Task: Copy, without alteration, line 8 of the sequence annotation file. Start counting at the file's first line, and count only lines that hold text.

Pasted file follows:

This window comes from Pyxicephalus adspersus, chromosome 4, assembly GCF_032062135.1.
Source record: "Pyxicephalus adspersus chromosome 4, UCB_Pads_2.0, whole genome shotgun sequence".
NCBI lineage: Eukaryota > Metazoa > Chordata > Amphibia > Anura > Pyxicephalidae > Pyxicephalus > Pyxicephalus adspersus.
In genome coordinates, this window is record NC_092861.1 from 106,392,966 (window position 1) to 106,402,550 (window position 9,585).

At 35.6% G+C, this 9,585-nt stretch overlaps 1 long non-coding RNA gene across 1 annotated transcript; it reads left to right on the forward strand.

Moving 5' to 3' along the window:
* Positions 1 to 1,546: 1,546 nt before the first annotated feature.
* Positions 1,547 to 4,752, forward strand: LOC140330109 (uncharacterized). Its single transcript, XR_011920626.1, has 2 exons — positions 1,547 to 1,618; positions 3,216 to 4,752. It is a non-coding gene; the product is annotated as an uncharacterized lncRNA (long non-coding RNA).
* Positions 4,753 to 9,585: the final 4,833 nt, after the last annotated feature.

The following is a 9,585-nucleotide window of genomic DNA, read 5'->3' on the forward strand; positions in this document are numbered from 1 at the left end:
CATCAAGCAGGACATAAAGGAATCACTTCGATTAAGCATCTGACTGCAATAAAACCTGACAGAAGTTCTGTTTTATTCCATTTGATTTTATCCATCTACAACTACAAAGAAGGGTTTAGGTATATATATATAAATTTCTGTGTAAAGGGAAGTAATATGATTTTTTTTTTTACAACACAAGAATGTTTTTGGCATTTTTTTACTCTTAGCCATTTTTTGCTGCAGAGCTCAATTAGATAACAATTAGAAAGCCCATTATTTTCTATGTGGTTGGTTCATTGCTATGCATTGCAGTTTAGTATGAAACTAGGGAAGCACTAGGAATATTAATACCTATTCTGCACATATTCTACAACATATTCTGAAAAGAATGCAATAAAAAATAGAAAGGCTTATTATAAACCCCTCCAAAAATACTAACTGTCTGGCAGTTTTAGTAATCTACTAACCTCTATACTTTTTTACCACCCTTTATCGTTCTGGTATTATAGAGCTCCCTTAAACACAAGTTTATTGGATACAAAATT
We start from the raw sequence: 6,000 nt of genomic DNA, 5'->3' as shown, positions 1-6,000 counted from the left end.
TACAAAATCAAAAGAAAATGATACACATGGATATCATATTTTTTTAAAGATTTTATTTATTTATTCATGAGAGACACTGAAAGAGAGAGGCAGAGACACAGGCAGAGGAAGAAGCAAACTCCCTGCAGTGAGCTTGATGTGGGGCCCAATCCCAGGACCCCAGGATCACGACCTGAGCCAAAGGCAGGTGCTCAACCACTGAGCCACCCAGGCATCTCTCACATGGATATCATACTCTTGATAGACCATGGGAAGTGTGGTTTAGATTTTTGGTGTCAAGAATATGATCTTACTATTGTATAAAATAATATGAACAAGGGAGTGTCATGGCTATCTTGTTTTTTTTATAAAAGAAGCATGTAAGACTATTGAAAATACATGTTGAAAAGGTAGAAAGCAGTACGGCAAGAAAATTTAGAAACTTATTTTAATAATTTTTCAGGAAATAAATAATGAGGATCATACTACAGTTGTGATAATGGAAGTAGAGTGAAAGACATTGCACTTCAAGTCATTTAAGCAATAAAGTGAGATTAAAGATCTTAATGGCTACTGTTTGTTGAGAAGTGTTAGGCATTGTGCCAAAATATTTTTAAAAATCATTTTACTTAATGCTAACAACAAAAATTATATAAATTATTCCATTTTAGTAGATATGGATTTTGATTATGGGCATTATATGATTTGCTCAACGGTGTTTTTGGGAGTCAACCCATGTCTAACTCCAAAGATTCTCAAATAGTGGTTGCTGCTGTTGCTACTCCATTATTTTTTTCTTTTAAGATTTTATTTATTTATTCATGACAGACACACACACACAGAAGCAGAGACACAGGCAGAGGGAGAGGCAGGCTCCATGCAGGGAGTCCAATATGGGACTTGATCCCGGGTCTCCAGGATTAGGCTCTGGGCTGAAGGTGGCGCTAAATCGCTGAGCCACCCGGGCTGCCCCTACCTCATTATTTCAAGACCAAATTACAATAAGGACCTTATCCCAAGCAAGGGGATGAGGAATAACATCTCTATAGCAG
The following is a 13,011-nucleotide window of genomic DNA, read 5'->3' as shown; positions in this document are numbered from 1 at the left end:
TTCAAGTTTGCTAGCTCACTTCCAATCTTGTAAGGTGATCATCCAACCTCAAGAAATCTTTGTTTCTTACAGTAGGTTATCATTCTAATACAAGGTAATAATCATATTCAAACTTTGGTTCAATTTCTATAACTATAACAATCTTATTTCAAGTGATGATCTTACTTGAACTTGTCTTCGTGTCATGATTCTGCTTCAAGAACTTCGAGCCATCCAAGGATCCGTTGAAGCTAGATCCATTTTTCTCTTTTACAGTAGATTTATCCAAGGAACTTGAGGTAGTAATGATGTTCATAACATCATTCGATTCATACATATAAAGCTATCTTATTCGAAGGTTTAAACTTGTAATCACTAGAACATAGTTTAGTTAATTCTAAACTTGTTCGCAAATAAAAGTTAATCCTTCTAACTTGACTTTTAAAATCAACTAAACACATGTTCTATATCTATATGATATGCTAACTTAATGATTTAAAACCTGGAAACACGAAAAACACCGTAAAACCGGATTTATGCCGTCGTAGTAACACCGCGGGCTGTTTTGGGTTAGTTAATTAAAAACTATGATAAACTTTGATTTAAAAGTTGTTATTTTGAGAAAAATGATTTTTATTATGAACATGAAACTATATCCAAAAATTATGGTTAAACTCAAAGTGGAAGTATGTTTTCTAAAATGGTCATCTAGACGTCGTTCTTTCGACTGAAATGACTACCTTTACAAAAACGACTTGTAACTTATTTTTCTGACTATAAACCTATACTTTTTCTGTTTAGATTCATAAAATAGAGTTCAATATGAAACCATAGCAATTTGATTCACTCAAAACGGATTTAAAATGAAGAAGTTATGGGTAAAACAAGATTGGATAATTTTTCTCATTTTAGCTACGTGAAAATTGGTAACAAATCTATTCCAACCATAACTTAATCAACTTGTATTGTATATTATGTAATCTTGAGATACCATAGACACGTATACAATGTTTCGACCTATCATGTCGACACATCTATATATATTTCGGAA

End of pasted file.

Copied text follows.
* Positions 1,547 to 4,752, forward strand: LOC140330109 (uncharacterized). Its single transcript, XR_011920626.1, has 2 exons — positions 1,547 to 1,618; positions 3,216 to 4,752. It is a non-coding gene; the product is annotated as an uncharacterized lncRNA (long non-coding RNA).